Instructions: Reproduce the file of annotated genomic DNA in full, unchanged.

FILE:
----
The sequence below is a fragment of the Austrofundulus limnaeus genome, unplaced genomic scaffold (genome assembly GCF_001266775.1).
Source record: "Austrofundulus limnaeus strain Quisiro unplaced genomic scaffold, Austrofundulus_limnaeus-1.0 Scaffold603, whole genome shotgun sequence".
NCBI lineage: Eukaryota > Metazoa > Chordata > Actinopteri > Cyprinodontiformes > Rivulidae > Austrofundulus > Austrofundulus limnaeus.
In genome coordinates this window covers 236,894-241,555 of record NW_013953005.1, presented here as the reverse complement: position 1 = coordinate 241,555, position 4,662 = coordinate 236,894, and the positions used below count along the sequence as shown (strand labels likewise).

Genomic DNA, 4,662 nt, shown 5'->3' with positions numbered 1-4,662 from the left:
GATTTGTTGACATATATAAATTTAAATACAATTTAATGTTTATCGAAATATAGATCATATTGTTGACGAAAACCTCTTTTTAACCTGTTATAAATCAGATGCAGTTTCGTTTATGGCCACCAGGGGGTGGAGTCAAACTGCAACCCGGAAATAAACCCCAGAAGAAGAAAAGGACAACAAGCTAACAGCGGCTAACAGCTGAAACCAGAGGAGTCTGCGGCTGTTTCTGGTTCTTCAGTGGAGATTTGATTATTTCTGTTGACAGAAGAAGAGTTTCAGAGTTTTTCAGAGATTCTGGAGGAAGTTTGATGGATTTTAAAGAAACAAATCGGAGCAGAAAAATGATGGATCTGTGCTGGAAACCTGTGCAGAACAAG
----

The sequence below is a fragment of the Austrofundulus limnaeus genome, unplaced genomic scaffold (genome assembly GCF_001266775.1).
Source record: "Austrofundulus limnaeus strain Quisiro unplaced genomic scaffold, Austrofundulus_limnaeus-1.0 Scaffold603, whole genome shotgun sequence".
NCBI lineage: Eukaryota > Metazoa > Chordata > Actinopteri > Cyprinodontiformes > Rivulidae > Austrofundulus > Austrofundulus limnaeus.
In genome coordinates this window covers 236,894-241,555 of record NW_013953005.1, presented here as the reverse complement: position 1 = coordinate 241,555, position 4,662 = coordinate 236,894, and the positions used below count along the sequence as shown (strand labels likewise).

Genomic DNA, 4,662 nt, shown 5'->3' with positions numbered 1-4,662 from the left:
GATTTGTTGACATATATAAATTTAAATACAATTTAATGTTTATCGAAATATAGATCATATTGTTGACGAAAACCTCTTTTTAACCTGTTATAAATCAGATGCAGTTTCGTTTATGGCCACCAGGGGGTGGAGTCAAACTGCAACCCGGAAATAAACCCCAGAAGAAGAAAAGGACAACAAGCTAACAGCGGCTAACAGCTGAAACCAGAGGAGTCTGCGGCTGTTTCTGGTTCTTCAGTGGAGATTTGATTATTTCTGTTGACAGAAGAAGAGTTTCAGAGTTTTTCAGAGATTCTGGAGGAAGTTTGATGGATTTTAAAGAAACAAATCGGAGCAGAAAAATGATGGATCTGTGCTGGAAACCTGTGCAGAACAAG